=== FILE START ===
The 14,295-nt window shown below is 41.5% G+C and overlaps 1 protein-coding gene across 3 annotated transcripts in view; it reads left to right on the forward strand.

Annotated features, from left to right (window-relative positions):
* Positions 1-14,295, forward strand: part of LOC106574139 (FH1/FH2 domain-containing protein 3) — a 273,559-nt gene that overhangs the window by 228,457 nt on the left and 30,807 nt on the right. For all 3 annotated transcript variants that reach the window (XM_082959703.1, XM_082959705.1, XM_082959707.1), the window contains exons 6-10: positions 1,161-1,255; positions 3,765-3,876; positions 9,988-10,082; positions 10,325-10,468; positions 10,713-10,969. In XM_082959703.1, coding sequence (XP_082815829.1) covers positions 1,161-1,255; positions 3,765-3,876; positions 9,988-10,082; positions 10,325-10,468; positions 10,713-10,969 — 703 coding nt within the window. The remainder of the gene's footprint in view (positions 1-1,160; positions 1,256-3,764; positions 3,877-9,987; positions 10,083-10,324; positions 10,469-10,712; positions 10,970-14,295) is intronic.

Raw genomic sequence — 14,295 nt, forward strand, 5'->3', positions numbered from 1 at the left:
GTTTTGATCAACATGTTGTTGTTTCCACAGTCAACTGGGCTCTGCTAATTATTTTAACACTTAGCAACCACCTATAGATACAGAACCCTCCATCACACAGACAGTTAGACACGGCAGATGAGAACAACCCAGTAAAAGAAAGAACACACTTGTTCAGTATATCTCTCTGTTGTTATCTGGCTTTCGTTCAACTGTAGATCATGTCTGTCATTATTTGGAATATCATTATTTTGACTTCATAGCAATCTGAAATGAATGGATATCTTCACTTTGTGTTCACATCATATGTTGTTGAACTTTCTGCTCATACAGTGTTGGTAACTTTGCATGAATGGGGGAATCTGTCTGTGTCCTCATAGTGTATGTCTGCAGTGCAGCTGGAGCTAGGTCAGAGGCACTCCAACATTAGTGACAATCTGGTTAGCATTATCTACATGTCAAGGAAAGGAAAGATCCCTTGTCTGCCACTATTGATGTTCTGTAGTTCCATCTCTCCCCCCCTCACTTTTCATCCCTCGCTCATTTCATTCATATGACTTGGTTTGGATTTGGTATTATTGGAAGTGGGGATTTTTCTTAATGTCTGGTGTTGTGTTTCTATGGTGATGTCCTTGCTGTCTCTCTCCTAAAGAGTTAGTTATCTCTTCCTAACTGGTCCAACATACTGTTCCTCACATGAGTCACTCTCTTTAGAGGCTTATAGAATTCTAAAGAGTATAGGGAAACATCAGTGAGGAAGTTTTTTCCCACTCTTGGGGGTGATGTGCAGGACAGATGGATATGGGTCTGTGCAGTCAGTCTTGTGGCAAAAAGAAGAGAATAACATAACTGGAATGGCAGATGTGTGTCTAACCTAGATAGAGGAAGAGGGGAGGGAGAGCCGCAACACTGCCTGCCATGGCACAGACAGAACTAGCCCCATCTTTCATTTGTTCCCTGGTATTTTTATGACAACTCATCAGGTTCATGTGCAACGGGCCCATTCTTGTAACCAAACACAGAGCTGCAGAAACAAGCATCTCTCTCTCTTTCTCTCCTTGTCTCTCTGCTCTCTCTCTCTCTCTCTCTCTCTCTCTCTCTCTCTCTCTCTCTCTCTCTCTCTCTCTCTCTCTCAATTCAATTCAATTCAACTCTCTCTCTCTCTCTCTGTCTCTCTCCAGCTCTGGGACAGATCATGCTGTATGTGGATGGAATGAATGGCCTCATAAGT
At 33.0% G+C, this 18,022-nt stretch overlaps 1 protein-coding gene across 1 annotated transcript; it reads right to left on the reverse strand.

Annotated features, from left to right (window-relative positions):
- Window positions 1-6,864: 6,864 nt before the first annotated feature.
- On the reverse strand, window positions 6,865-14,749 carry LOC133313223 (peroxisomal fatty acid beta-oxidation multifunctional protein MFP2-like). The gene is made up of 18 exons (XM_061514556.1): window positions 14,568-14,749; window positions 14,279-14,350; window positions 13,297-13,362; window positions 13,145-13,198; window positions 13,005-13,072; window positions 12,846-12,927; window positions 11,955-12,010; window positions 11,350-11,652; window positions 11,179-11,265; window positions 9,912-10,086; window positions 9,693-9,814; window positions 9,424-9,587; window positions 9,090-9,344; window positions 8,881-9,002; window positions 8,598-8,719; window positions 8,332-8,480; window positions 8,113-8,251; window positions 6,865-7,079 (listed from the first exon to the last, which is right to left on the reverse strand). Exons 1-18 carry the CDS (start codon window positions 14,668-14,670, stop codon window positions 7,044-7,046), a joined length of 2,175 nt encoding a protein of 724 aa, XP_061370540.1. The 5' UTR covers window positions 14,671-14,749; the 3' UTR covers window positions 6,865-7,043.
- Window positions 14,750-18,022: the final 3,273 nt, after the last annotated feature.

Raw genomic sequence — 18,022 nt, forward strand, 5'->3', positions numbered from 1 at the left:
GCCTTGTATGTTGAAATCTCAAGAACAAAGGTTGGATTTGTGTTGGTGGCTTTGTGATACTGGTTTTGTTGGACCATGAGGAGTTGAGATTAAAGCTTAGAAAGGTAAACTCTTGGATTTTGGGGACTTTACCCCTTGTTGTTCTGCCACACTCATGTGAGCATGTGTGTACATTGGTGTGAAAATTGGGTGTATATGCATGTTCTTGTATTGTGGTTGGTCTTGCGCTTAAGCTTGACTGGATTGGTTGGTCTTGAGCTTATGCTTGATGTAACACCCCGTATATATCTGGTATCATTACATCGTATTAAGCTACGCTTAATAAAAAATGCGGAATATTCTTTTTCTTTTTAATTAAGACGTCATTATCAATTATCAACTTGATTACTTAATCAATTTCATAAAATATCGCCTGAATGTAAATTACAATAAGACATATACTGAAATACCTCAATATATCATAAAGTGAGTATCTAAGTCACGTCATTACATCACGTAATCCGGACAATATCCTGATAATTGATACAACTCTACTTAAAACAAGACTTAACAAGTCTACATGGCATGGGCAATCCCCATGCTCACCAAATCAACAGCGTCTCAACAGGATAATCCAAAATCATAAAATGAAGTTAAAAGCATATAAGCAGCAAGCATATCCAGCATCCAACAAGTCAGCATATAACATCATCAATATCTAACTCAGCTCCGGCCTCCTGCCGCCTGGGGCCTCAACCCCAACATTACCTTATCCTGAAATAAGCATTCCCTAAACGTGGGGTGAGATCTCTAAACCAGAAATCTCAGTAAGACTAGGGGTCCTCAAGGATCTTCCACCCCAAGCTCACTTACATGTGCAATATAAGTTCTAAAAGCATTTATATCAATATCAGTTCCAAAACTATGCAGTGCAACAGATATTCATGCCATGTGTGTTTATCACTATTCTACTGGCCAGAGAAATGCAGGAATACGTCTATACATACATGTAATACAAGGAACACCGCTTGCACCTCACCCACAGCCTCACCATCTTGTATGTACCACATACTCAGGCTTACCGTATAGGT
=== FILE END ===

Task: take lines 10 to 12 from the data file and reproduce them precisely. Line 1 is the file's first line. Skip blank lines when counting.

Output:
- Window positions 14,750-18,022: the final 3,273 nt, after the last annotated feature.

Raw genomic sequence — 18,022 nt, forward strand, 5'->3', positions numbered from 1 at the left:
GCCTTGTATGTTGAAATCTCAAGAACAAAGGTTGGATTTGTGTTGGTGGCTTTGTGATACTGGTTTTGTTGGACCATGAGGAGTTGAGATTAAAGCTTAGAAAGGTAAACTCTTGGATTTTGGGGACTTTACCCCTTGTTGTTCTGCCACACTCATGTGAGCATGTGTGTACATTGGTGTGAAAATTGGGTGTATATGCATGTTCTTGTATTGTGGTTGGTCTTGCGCTTAAGCTTGACTGGATTGGTTGGTCTTGAGCTTATGCTTGATGTAACACCCCGTATATATCTGGTATCATTACATCGTATTAAGCTACGCTTAATAAAAAATGCGGAATATTCTTTTTCTTTTTAATTAAGACGTCATTATCAATTATCAACTTGATTACTTAATCAATTTCATAAAATATCGCCTGAATGTAAATTACAATAAGACATATACTGAAATACCTCAATATATCATAAAGTGAGTATCTAAGTCACGTCATTACATCACGTAATCCGGACAATATCCTGATAATTGATACAACTCTACTTAAAACAAGACTTAACAAGTCTACATGGCATGGGCAATCCCCATGCTCACCAAATCAACAGCGTCTCAACAGGATAATCCAAAATCATAAAATGAAGTTAAAAGCATATAAGCAGCAAGCATATCCAGCATCCAACAAGTCAGCATATAACATCATCAATATCTAACTCAGCTCCGGCCTCCTGCCGCCTGGGGCCTCAACCCCAACATTACCTTATCCTGAAATAAGCATTCCCTAAACGTGGGGTGAGATCTCTAAACCAGAAATCTCAGTAAGACTAGGGGTCCTCAAGGATCTTCCACCCCAAGCTCACTTACATGTGCAATATAAGTTCTAAAAGCATTTATATCAATATCAGTTCCAAAACTATGCAGTGCAACAGATATTCATGCCATGTGTGTTTATCACTATTCTACTGGCCAGAGAAATGCAGGAATACGTCTATACATACATGTAATACAAGGAACACCGCTTGCACCTCACCCACAGCCTCACCATCTTGTATGTACCACATACTCAGGCTTACCGTATAGGT